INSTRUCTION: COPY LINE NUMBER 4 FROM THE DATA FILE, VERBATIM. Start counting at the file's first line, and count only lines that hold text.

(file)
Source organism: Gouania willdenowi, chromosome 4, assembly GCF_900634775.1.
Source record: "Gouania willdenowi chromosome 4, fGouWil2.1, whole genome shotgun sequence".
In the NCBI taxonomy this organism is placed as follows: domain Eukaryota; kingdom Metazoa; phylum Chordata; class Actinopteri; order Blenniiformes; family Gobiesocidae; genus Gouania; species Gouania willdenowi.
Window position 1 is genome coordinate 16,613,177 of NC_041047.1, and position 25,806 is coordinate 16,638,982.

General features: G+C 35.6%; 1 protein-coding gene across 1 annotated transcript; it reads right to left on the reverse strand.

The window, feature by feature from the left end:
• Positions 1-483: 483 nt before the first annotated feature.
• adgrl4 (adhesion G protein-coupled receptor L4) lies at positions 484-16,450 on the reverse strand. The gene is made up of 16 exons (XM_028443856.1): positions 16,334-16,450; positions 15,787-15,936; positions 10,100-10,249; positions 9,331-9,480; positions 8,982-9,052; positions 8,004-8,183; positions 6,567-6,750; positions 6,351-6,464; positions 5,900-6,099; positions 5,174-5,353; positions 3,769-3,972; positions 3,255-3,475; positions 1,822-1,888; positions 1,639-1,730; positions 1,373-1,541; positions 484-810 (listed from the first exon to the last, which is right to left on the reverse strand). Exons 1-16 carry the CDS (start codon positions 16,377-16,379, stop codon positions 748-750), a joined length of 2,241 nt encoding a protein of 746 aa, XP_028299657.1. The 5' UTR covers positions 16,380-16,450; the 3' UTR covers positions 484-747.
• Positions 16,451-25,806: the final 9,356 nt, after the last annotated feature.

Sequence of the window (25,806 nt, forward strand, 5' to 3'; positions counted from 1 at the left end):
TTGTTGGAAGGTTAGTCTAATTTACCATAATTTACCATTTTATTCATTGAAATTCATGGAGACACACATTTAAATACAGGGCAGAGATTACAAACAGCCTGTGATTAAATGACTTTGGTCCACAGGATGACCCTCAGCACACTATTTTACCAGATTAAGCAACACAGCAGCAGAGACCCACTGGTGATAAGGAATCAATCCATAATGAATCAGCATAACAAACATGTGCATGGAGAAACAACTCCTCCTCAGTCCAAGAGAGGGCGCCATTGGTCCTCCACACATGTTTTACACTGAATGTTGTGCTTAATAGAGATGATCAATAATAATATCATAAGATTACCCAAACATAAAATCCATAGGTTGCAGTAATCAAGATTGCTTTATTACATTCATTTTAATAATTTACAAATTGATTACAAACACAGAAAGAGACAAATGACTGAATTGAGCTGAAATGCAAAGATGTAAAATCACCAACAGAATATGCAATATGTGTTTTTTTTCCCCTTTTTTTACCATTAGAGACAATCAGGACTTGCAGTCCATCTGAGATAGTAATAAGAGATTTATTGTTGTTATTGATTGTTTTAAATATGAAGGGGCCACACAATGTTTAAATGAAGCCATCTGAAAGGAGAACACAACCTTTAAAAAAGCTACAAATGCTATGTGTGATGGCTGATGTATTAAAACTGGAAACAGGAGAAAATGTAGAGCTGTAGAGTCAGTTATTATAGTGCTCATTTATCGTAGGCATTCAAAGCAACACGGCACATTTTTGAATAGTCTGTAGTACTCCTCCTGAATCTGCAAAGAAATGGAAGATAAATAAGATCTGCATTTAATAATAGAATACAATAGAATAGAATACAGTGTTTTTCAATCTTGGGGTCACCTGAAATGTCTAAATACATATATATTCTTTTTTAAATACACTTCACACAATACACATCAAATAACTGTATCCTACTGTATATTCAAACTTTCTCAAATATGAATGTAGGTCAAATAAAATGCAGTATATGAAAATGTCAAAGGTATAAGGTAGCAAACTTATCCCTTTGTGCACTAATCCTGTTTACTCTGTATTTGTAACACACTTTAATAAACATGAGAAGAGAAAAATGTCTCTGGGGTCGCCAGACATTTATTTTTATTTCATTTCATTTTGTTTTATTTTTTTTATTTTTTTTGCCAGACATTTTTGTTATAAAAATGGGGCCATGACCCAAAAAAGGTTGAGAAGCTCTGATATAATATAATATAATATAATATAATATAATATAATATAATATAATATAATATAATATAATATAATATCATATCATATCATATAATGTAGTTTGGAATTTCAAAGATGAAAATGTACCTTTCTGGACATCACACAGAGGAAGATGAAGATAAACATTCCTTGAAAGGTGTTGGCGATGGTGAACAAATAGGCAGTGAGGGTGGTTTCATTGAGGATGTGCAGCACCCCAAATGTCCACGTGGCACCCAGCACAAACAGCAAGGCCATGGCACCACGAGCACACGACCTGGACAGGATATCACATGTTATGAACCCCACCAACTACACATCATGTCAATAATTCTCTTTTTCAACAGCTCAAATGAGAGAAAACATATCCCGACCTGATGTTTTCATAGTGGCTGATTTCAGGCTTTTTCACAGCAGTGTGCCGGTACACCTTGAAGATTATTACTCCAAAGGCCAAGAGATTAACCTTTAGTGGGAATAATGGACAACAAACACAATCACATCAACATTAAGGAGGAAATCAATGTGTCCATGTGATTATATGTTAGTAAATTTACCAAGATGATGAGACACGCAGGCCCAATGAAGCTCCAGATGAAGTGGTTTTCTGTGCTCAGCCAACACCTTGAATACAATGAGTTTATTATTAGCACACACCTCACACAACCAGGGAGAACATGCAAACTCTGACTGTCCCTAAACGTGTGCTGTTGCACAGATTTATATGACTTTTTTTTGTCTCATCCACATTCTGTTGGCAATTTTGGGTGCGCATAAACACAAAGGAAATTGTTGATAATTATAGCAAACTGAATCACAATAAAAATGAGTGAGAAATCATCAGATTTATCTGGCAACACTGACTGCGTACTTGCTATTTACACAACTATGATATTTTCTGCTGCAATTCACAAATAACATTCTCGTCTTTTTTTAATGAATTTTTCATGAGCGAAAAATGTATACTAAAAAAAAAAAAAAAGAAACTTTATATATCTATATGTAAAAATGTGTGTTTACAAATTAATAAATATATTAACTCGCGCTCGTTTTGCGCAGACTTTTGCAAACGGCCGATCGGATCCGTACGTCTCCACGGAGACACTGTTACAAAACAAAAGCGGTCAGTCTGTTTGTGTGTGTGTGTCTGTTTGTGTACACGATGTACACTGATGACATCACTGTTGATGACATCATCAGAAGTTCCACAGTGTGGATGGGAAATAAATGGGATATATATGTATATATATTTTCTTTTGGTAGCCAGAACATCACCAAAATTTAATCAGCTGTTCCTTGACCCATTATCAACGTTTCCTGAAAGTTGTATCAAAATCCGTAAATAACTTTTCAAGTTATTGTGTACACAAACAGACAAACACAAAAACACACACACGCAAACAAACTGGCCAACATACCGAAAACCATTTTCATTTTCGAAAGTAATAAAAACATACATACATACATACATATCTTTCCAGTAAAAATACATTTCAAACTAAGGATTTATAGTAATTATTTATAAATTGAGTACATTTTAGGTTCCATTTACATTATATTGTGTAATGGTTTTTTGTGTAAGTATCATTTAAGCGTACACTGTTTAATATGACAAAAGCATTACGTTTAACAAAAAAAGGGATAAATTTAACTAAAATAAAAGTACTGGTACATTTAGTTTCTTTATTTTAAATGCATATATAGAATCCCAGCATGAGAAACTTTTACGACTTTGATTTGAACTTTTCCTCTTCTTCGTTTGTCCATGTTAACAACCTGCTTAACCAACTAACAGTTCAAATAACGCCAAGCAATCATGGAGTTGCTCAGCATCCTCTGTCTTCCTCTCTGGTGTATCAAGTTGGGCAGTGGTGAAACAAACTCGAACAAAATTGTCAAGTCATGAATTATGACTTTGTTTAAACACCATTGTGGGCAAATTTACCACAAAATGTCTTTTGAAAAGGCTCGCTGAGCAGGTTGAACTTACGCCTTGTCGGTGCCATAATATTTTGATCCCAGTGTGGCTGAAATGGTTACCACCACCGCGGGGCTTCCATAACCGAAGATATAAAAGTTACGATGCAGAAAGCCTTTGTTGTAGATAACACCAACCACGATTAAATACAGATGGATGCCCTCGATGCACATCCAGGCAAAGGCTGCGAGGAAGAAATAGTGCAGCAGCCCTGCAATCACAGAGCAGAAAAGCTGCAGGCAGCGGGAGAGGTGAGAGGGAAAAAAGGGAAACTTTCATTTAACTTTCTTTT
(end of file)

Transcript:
Window position 1 is genome coordinate 16,613,177 of NC_041047.1, and position 25,806 is coordinate 16,638,982.